Good day Mars,
I am finally going on a long over due vacation. So much has happened since my last post, let's see...mothers have now been given a free pass to allow fatal accidents to happen to their children, cover it up, hide the body, never report it to authorities and there's more, go partying and blame others for kidnapping after 31 days, whew, that's a lot. And the verdict is "guilty" of lying with time served.
This is why it is extremely important to reach out to mothers in distress. Especially young mothers who have not a clue, like us all, when we're faced with first time mothering. What are the signs of distress? Probably, irritability, ignoring a child's cries, yelling, unnecessarily hitting, just to name a few. I'm sure you can add to this. Not every mother who displays such signs are in innate distress but we shouldn't turn our backs. Perhaps we could politely ask if they would like some assistance. In any instance just don't ignore them and walk away.
I was in the grocery store yesterday and a little girl about 6 yrs old was crying. Now I could of just kept walking out the door but her cry was desperate, not one of "I want something and I'm gonna cry until I get it" but I stopped to seek further and she started to call for her mother. Well I saw another woman walking towards her and asking what the problem was and the little girl said she lost her mother. I asked the woman was she going to take care of her and she said "yes", also a store representative got involved, so I left.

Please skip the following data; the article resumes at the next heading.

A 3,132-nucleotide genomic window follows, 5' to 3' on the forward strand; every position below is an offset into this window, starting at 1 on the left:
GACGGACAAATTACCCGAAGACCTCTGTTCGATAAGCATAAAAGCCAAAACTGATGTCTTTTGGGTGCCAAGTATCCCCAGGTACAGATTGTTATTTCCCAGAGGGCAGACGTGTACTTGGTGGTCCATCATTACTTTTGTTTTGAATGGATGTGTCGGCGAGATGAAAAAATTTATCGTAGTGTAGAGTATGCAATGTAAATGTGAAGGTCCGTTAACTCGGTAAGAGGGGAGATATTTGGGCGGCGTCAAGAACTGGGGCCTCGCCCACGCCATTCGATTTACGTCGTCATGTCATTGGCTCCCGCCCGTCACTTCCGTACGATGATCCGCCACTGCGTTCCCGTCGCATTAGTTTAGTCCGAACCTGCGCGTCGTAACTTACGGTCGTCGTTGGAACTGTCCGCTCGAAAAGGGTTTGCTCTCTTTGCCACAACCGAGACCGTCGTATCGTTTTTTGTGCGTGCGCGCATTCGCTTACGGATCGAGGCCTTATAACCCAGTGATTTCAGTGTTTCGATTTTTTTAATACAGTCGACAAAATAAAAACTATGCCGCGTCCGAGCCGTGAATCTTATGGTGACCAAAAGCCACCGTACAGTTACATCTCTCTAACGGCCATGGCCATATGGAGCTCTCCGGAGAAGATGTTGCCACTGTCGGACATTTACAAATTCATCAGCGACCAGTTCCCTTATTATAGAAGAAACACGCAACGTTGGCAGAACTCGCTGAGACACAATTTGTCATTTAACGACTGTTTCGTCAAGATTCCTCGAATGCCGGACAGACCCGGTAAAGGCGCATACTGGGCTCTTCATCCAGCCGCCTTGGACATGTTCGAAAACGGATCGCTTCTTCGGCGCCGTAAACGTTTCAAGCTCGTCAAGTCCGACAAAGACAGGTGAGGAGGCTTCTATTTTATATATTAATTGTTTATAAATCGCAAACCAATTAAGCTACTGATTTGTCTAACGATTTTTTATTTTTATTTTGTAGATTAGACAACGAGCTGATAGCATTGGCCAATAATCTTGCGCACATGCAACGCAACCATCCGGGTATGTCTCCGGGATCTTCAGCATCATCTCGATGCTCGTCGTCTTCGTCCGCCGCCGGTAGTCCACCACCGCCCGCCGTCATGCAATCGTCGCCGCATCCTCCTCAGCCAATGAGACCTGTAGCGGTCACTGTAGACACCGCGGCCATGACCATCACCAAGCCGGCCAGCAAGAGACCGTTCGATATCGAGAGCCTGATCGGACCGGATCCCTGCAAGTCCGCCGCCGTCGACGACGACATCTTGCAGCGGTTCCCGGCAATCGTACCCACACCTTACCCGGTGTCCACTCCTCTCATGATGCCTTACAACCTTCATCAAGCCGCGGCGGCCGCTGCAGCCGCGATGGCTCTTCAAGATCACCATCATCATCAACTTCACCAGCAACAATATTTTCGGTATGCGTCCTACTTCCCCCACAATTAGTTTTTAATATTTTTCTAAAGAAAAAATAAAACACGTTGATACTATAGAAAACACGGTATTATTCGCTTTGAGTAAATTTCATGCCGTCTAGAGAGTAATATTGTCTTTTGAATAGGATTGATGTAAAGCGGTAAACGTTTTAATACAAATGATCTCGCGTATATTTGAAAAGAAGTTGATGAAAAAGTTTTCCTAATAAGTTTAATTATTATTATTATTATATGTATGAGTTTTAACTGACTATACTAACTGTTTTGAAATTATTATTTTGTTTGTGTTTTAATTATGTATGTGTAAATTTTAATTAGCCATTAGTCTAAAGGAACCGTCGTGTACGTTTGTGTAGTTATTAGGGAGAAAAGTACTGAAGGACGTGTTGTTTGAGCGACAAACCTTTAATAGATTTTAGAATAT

Never, ever ignore a child's cry because you never know what's the matter. We can often hear and think, oh they're with their parent(s) so they're safe but that could be just our perception.
In the case of Leiby Kletzky, that precious soul thought he was safe in his own segregated community. Asking a stranger? What exactly is a stranger? What do we actually tell or describe who strangers are to them. To me a stranger is someone I do not know, even if someone I do know, is familiar with that person. We must be specific, children are very bright but still when their lost, like all of us become vulnerable, such as Leiby. He saw a man that looked just like "all the men" in his neighborhood, so where did he go wrong? My son is 20 and I tell him to this day, if you ever get lost, go to a nearby store and ask the workers. At least their in the area everyday and can't take you on a wild goose chase. This is only after you have searched for a police officer.
It's hard out here, we don't know who to trust, with GPS in our cells, that still can be difficult. We tried that app on Saturday in the city, low and behold the GPS couldn't tell us the store was right under our feet, underground in a building. We were looking intensely but we found the store.
|In a heavenly place now, rest Leiby in peace with God|
Jerri of Mars